OSHA provides several links.

One link connects to a 15-page Warehousing guidebook, which presents a compendium of topical checklists (plus links to additional resources):

    • Think safety

    • Hazards and solutions

    • Docks

    • Forklifts

    • Conveyors

    • Manual Lifting/Hauling

    • Hazard Communication

    • Charging Stations

    • Poor Ergonomics

    • Other Hazards

    • Think Safety Checklists – General Safety, Materials Handling Safety, Hazard Communication Safety, and Forklift Safety

OSHA also provides a link to a 1-page Safe Forklift Operation “quick card” fact sheet.

OSHA also provides a link to the agency’s Ergonomics web portal. That portal addresses musculoskeletal disorders (MSDs), how poor ergonomics can lead to MSDs, and approaches to minimizing and addressing MSDs. It also identifies relevant OSHA standards (OSHA has no distinct ergonomics standard, but California does).

General guidance for all employers

OSHA’s holiday Worker Safety page also provides links to issues relevant to “All Workplaces.”

One link is to a 60-second video “5 Tips to Protect Workers During the Holidays.” These tips are:

    • Train workers in safe work practices

    • Maintain social distancing between workers and customers

    • Encourage workers to stay home if they are sick

    • Clean and disinfect work surfaces and equipment

    • Encourage workers to report any safety and health concerns

OSHA provides a link to its general Training Requirements and Resources web portal.

OSHA provides another link to its general Worker Rights and Protections web portal.

Finally, OSHA provides a Young Workers link to a non-profit-sponsored website entitled #KeepTeenWorkersSafe.

Now what?

OSHA’s new web portal compiles several sets of resources and guidance relevant to worker safety during the holidays’ peak shipment period. Note, however, that OSHA’s web portal does not provide any new information that hasn’t already been available to employers and workers, and it’s not clear to me how useful the resource compilation will be.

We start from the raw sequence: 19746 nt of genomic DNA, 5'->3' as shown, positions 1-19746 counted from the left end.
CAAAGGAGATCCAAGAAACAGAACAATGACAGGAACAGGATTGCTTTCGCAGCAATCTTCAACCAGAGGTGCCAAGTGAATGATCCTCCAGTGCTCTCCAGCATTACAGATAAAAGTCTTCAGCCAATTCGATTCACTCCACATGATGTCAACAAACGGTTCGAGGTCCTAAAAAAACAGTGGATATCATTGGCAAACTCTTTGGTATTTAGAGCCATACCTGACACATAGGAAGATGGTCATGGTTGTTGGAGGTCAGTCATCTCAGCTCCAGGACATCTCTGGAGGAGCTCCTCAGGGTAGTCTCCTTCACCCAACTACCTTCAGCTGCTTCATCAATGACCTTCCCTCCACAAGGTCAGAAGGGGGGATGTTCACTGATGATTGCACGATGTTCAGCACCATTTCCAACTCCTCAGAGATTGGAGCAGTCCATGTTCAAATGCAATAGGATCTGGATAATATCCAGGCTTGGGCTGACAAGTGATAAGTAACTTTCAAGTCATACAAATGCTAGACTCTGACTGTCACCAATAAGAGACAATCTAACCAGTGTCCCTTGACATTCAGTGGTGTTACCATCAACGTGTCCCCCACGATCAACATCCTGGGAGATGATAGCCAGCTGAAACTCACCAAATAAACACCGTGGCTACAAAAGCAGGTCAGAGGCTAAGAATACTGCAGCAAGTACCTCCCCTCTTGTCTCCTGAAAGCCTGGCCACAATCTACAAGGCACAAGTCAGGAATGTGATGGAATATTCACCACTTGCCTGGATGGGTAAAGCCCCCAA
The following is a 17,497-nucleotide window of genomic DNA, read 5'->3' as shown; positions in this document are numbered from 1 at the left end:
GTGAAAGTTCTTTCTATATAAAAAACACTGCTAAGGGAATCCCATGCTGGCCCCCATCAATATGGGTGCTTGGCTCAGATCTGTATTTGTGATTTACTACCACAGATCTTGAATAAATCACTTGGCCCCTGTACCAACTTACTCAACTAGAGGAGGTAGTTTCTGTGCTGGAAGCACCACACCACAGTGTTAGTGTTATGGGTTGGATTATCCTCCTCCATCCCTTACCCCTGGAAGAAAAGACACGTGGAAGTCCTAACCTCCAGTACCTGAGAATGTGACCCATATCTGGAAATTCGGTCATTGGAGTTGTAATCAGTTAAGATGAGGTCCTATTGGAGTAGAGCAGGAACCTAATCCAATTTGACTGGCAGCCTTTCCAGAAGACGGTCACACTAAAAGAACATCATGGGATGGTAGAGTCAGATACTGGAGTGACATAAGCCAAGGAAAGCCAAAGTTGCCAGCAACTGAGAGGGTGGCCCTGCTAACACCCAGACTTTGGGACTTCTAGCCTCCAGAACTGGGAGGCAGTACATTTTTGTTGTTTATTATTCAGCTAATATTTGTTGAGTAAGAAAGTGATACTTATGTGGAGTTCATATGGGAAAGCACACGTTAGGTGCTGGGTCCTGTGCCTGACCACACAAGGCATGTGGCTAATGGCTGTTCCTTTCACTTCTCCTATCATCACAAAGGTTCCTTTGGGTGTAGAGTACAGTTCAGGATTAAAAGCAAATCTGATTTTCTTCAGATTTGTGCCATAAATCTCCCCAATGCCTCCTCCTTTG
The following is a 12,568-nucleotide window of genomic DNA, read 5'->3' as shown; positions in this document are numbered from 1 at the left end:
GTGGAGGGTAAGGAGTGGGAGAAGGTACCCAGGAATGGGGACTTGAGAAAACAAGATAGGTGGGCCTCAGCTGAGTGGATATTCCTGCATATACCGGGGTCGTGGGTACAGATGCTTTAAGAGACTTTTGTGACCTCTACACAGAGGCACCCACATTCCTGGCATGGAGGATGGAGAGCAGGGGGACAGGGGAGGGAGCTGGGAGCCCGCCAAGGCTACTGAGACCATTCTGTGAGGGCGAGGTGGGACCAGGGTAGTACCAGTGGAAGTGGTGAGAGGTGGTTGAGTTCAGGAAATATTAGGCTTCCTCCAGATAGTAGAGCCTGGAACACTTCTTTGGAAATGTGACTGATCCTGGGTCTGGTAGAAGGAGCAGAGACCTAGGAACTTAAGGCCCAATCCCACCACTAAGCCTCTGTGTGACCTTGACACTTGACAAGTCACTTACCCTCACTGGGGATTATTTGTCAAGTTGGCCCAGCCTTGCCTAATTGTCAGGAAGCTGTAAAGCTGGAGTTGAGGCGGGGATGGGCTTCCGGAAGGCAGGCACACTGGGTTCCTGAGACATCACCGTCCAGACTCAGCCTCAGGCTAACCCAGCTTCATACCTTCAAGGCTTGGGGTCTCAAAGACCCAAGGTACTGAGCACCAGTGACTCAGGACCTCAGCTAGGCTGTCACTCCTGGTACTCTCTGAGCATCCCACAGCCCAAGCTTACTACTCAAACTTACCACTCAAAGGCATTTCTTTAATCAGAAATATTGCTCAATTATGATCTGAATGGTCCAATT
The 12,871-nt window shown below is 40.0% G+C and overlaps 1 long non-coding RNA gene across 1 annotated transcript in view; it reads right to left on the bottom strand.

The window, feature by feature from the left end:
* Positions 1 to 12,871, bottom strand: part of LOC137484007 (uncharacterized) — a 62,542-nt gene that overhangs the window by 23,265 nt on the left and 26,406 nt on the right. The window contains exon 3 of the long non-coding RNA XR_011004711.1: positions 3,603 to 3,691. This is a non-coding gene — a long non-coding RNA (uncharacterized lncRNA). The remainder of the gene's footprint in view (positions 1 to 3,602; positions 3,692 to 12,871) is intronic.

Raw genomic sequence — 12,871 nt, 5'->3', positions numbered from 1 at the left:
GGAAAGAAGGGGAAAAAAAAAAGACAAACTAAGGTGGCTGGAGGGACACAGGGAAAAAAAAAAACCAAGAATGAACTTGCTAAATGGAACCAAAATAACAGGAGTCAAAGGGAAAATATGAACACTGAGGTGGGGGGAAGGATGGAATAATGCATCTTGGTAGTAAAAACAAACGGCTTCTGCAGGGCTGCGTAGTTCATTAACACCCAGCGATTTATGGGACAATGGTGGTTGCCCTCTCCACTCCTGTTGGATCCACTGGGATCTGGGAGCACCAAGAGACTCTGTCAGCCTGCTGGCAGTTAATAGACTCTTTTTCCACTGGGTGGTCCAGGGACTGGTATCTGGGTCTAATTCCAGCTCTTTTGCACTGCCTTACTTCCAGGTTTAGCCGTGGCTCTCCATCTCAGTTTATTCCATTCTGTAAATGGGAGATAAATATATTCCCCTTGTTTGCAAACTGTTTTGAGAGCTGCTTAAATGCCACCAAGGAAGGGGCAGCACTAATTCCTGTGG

Self-Assessment Checklist

Do any of my organization's activities involve the warehousing, shipment or sale of materials or products that are in peak demand during the end-of-year holiday season?

If so, has the organization reviewed its activities and procedures to evaluate their inherent hazards, and how those hazards may be heightened during the holiday peak?

Where Can I Go For More Information?

Like What You've Read? Subscribe to Our Blog Now

About the Author

Jon Elliott is President of Touchstone Environmental and has been a major contributor to STP’s product range for over 30 years. 

Mr. Elliott has a diverse educational background. In addition to his Juris Doctor (University of California, Boalt Hall School of Law, 1981), he holds a Master of Public Policy (Goldman School of Public Policy [GSPP], UC Berkeley, 1980), and a Bachelor of Science in Mechanical Engineering (Princeton University, 1977).

Mr. Elliott is active in professional and community organizations. In addition, he is a past chairman of the Board of Directors of the GSPP Alumni Association, and past member of the Executive Committee of the State Bar of California's Environmental Law Section (including past chair of its Legislative Committee).

You may contact Mr. Elliott directly at:

Tags: Health & Safety, OSHA, Safety and Health at Work, workplace safety